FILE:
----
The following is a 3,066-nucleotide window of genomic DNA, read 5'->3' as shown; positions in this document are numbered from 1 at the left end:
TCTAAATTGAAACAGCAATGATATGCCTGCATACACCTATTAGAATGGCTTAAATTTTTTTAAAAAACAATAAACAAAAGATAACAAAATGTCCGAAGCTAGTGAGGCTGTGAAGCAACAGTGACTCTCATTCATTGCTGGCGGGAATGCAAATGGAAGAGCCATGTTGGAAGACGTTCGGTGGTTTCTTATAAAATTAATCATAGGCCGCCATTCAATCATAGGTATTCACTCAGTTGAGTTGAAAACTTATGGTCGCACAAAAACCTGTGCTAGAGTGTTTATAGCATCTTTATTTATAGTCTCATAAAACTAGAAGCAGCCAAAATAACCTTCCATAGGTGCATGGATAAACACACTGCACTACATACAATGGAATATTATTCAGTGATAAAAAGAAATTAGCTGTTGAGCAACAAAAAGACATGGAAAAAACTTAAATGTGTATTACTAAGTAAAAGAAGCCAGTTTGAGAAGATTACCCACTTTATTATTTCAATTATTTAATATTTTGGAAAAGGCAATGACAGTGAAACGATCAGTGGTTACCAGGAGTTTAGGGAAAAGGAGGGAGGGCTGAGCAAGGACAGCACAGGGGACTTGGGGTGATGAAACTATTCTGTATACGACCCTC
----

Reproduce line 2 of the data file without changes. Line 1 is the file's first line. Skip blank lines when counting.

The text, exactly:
TCTAAATTGAAACAGCAATGATATGCCTGCATACACCTATTAGAATGGCTTAAATTTTTTTAAAAAACAATAAACAAAAGATAACAAAATGTCCGAAGCTAGTGAGGCTGTGAAGCAACAGTGACTCTCATTCATTGCTGGCGGGAATGCAAATGGAAGAGCCATGTTGGAAGACGTTCGGTGGTTTCTTATAAAATTAATCATAGGCCGCCATTCAATCATAGGTATTCACTCAGTTGAGTTGAAAACTTATGGTCGCACAAAAACCTGTGCTAGAGTGTTTATAGCATCTTTATTTATAGTCTCATAAAACTAGAAGCAGCCAAAATAACCTTCCATAGGTGCATGGATAAACACACTGCACTACATACAATGGAATATTATTCAGTGATAAAAAGAAATTAGCTGTTGAGCAACAAAAAGACATGGAAAAAACTTAAATGTGTATTACTAAGTAAAAGAAGCCAGTTTGAGAAGATTACCCACTTTATTATTTCAATTATTTAATATTTTGGAAAAGGCAATGACAGTGAAACGATCAGTGGTTACCAGGAGTTTAGGGAAAAGGAGGGAGGGCTGAGCAAGGACAGCACAGGGGACTTGGGGTGATGAAACTATTCTGTATACGACCCTC